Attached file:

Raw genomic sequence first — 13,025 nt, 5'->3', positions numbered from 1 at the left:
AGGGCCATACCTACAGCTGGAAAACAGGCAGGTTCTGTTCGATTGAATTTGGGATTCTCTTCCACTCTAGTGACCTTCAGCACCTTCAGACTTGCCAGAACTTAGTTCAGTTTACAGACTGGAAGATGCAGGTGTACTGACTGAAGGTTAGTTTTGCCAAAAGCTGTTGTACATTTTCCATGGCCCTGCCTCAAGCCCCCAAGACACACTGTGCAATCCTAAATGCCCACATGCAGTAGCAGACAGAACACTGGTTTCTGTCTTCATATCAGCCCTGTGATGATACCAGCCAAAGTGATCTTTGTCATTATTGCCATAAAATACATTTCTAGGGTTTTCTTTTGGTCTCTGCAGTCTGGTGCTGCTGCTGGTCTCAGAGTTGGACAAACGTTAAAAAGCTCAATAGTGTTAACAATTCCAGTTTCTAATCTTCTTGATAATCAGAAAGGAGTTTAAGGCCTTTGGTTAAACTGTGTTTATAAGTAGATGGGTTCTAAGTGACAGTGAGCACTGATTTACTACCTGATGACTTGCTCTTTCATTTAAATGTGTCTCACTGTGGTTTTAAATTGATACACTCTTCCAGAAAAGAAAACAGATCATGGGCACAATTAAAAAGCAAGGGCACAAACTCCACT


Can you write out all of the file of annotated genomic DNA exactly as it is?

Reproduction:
Raw genomic sequence first — 13,025 nt, 5'->3', positions numbered from 1 at the left:
AGGGCCATACCTACAGCTGGAAAACAGGCAGGTTCTGTTCGATTGAATTTGGGATTCTCTTCCACTCTAGTGACCTTCAGCACCTTCAGACTTGCCAGAACTTAGTTCAGTTTACAGACTGGAAGATGCAGGTGTACTGACTGAAGGTTAGTTTTGCCAAAAGCTGTTGTACATTTTCCATGGCCCTGCCTCAAGCCCCCAAGACACACTGTGCAATCCTAAATGCCCACATGCAGTAGCAGACAGAACACTGGTTTCTGTCTTCATATCAGCCCTGTGATGATACCAGCCAAAGTGATCTTTGTCATTATTGCCATAAAATACATTTCTAGGGTTTTCTTTTGGTCTCTGCAGTCTGGTGCTGCTGCTGGTCTCAGAGTTGGACAAACGTTAAAAAGCTCAATAGTGTTAACAATTCCAGTTTCTAATCTTCTTGATAATCAGAAAGGAGTTTAAGGCCTTTGGTTAAACTGTGTTTATAAGTAGATGGGTTCTAAGTGACAGTGAGCACTGATTTACTACCTGATGACTTGCTCTTTCATTTAAATGTGTCTCACTGTGGTTTTAAATTGATACACTCTTCCAGAAAAGAAAACAGATCATGGGCACAATTAAAAAGCAAGGGCACAAACTCCACT